People often confuse psychologists with psychiatrists (and vice versa). It’s a common mistake. After all, their titles sound similar and both medical professionals are trained to diagnose and treat individuals with mental health conditions. However, psychologists and psychiatrists are not the same.
Let’s explore the differences between a psychologist and a psychiatrist.
Psychologists vs. Psychiatrists – Differences in Practice and Education
Although they are both licensed professionals, psychologists and psychiatrists each have distinctive training, educational background, and they each play a specific role in mental health treatment.
Differences in Education
Similar to any other medical doctor, psychiatrists attend medical school. Upon completing medical school they graduate with one of two degrees:
- Doctor of Medicine (MD)
- Doctor of Osteopathic Medicine (DO)
After they obtain their degree, psychiatrists must complete a four-year residency program followed by a written exam to get licensed to practice medicine. Additionally, some psychiatrists receive extra training in a specialty, such as:
- child and adolescent psychiatry
- addiction medicine
- forensic psychiatry
- pain medicine
- sleep medicine
- anxiety and depression medication and more
Depending on their specific track, psychologists complete graduate school and sometimes doctoral-level training. It can take two to six years to complete one of these degree programs. Upon graduating, psychologists generally receive one of the following degrees:
- Masters in Counseling Psychology
- Masters in Clinical Psychology
- Masters in the Social Work
- Doctor of Clinical Psychology (PsyD)
- Doctor of Counseling Philosophy (PhD)
Once they’ve earned their degree, psychologists complete another one to two years of clinical training which entails working with people. Other Doctoral Psychology programs do not qualify their recipients to work individuals and perform clinical work. Similar to a psychiatrist, psychologists are required to take an exam to become licensed to practice in their area.
Like psychiatrists, some psychologists become trained in a specialty, such as:
- child and adolescent psychology
- forensic psychology
- clinical psychology
- CBT therapy and other forms of psychotherapy
Differences in Practice
Psychologists and psychiatrists use different tools to treat mental health conditions. On one hand, psychologists commonly treat individuals with psychotherapy. Also referred to as talk therapy, psychotherapy is a term for a variety of treatment techniques aimed to help an individual identify and change troubling thoughts, emotions, and behaviors. Through the course of several sessions, a psychologist will work with their patient to help them better understand their symptoms and how to manage them. Talk therapy can take many forms, including:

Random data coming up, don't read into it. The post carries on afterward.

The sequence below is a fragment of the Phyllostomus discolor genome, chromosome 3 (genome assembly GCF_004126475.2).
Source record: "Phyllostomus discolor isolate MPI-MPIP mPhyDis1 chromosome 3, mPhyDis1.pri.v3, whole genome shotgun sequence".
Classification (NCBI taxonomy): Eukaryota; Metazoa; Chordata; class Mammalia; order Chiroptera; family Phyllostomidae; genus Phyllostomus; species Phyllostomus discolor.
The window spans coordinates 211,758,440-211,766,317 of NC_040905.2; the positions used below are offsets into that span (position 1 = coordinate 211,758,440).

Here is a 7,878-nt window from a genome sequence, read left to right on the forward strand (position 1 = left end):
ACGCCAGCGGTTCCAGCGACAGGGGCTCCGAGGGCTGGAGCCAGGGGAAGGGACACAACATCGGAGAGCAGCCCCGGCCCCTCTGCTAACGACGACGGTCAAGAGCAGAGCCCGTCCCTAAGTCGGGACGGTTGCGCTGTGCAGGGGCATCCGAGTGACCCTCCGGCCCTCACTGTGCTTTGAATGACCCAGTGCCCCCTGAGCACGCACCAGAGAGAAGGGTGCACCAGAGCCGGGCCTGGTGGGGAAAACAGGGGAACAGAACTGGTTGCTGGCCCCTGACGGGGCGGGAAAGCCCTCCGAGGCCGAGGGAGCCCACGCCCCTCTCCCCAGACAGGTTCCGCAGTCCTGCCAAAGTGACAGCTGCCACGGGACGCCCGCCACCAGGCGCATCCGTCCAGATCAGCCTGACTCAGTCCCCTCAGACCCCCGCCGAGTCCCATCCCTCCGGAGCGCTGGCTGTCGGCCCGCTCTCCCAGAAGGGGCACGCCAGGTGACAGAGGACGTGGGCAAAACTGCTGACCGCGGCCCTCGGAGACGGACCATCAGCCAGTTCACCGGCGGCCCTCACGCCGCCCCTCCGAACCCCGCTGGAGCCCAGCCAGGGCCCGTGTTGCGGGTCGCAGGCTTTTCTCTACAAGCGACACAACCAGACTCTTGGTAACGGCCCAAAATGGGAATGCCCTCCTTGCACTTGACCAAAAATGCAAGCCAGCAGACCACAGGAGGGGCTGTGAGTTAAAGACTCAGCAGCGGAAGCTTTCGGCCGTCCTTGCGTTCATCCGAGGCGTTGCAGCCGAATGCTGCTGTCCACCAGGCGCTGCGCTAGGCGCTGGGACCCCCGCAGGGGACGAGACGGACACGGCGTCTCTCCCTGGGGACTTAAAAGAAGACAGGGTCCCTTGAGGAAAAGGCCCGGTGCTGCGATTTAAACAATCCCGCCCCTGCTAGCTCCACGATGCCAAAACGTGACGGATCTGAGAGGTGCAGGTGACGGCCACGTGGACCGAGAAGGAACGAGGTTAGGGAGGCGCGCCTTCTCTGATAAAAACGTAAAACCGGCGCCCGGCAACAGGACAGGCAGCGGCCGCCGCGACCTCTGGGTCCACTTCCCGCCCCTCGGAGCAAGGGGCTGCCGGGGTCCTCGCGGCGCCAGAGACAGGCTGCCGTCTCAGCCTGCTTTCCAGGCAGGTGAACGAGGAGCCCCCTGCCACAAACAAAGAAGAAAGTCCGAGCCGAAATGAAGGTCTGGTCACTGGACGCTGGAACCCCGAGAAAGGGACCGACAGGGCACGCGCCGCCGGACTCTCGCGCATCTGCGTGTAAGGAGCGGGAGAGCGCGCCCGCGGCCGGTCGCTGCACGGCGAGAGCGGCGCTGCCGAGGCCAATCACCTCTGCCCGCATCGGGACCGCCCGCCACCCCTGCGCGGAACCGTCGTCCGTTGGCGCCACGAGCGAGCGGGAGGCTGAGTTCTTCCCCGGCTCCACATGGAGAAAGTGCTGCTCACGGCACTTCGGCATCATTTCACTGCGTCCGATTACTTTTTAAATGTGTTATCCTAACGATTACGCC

On the other hand, Psychiatrists diagnose mental health conditions using a variety of tools, including one-on-one evaluations, psychological tests, and lab tests to rule out physical causes of symptoms. Like other doctors, they are able to treat their patients with prescription medications. They can also prescribe other types of treatments, such as electroconvulsive therapy or light therapy. Psychologists cannot prescribe medications.
Psychiatrists and psychologists often collaborate together to treat individuals mental health concerns such as:
- attention deficit hyperactivity disorder (ADHD)
- anxiety disorders
- bipolar disorder
- severe depression
- post-traumatic stress disorder (PTSD)
Depending on their medical diagnosis, psychiatrists often work with psychologists, combining prescription treatments and therapy sessions. Psychologists often see their patients on a weekly basis for therapy sessions. Psychiatrists may see their patients weekly or monthly for psychotherapy and/or psychopharmacology, depending on the patient’s clinical needs.
Psychologists and psychiatrists often work in the same facilities, to include:
- private practices
- psychiatric hospitals
- hospice programs
- university medical centers
- nursing homes
- rehabilitation programs
Which is Best for You?
Depending on the course of treatment you decide to choose, you may be better suited for either a psychologist or a psychiatrist. For example, if you are seeking to overcome trauma or work through a difficult experience (such as divorce or a death), you would benefit from a psychologist. However, if you feel that your condition is too fragile at the moment to be able to discuss it in talk therapy then medication could help you take that first step towards treatment.
At BE Psychology Center for Emotional Wellbeing, our team of professional psychologists is dedicated to helping you achieve your therapeutic goals to live a happier and healthier life. Our custom-tailored consulting services are designed to empower individuals to overcome their struggles, so they can become the best version of themselves.
Contact a member of our team to learn about how visiting a psychologist in Dubai can improve your life.